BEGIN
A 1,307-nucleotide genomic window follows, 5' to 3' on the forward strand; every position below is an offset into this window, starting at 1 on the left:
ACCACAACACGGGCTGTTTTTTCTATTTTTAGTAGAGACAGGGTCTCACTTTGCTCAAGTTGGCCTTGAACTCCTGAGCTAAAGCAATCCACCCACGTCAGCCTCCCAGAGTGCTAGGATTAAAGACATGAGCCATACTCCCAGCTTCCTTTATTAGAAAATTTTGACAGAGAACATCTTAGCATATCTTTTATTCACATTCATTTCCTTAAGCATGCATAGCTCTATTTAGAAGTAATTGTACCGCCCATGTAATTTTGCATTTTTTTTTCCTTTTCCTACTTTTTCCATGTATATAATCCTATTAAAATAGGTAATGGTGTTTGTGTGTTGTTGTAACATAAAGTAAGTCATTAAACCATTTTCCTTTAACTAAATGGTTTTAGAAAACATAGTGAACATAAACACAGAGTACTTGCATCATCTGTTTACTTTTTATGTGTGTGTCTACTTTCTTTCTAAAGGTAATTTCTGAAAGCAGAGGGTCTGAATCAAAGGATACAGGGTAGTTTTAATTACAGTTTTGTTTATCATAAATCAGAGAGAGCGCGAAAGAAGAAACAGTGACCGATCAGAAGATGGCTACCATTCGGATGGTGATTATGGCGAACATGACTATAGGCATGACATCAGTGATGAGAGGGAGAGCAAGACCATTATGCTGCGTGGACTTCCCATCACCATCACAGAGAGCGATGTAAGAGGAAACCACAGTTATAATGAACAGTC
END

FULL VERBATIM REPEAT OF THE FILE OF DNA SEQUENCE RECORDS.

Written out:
A 1,307-nucleotide genomic window follows, 5' to 3' on the forward strand; every position below is an offset into this window, starting at 1 on the left:
ACCACAACACGGGCTGTTTTTTCTATTTTTAGTAGAGACAGGGTCTCACTTTGCTCAAGTTGGCCTTGAACTCCTGAGCTAAAGCAATCCACCCACGTCAGCCTCCCAGAGTGCTAGGATTAAAGACATGAGCCATACTCCCAGCTTCCTTTATTAGAAAATTTTGACAGAGAACATCTTAGCATATCTTTTATTCACATTCATTTCCTTAAGCATGCATAGCTCTATTTAGAAGTAATTGTACCGCCCATGTAATTTTGCATTTTTTTTTCCTTTTCCTACTTTTTCCATGTATATAATCCTATTAAAATAGGTAATGGTGTTTGTGTGTTGTTGTAACATAAAGTAAGTCATTAAACCATTTTCCTTTAACTAAATGGTTTTAGAAAACATAGTGAACATAAACACAGAGTACTTGCATCATCTGTTTACTTTTTATGTGTGTGTCTACTTTCTTTCTAAAGGTAATTTCTGAAAGCAGAGGGTCTGAATCAAAGGATACAGGGTAGTTTTAATTACAGTTTTGTTTATCATAAATCAGAGAGAGCGCGAAAGAAGAAACAGTGACCGATCAGAAGATGGCTACCATTCGGATGGTGATTATGGCGAACATGACTATAGGCATGACATCAGTGATGAGAGGGAGAGCAAGACCATTATGCTGCGTGGACTTCCCATCACCATCACAGAGAGCGATGTAAGAGGAAACCACAGTTATAATGAACAGTC